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McDonald's has confirmed that it is restructuring some of its operations so that it will pay tax on most of its non-US royalties in the United Kingdom instead of in Luxembourg.
The fast food giant said in a statement last week that its new UK holding company would have "responsibility for the majority of the royalties received from licensing the company's global intellectual property rights outside the US."
Under the group's existing structure, these royalties are received by a company established in Luxembourg. However, McDonald's did not attribute the decision to the European Commission's ongoing investigation into its tax affairs in that country.
The company said the new structure would be more streamlined and "administratively simpler" because it already employs a significant number of staff in the UK, and because of London's connections to other markets.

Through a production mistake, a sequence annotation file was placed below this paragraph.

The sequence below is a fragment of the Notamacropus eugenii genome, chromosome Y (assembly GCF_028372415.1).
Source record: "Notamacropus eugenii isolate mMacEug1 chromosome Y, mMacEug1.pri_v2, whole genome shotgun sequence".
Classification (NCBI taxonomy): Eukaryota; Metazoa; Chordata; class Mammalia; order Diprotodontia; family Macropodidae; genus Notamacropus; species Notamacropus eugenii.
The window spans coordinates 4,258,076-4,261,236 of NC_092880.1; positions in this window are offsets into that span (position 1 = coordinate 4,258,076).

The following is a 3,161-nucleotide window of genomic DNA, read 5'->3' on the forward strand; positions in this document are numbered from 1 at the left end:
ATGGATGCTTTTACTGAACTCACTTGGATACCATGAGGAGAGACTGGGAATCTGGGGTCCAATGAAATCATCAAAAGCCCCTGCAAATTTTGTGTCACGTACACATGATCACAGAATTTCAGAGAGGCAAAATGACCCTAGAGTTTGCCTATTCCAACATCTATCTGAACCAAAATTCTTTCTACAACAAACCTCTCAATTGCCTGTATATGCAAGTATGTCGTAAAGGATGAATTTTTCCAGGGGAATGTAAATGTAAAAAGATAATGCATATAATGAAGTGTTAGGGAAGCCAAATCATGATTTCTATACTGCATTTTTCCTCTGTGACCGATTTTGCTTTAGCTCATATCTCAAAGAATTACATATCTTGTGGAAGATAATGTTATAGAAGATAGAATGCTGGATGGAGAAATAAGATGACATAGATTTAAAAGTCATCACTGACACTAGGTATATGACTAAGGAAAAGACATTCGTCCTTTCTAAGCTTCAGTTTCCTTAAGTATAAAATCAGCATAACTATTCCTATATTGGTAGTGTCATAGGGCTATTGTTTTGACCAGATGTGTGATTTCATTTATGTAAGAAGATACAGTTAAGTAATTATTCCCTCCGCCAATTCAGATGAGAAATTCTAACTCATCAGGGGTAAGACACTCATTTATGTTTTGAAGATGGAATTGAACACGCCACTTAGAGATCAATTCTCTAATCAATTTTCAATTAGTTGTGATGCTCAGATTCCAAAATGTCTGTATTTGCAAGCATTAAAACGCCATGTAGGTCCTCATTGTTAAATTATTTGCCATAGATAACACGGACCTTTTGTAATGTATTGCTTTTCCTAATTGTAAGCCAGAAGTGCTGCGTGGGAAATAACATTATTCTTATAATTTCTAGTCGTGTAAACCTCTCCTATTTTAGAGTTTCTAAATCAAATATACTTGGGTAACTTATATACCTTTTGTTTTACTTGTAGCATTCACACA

On June 6, 2016, the European Commission published the non-confidential version of its decision to open an in-depth investigation into the exemption of profits from corporate taxation of McDonald's in Luxembourg. The Commission said it considers that the tax ruling issued by Luxembourg on September 17, 2009, in favor of McDonald's Europe Franchising may grant state aid to the latter and to the McDonald's Corporation as a whole therefore giving it an unfair selective advantage over other companies in the EU.
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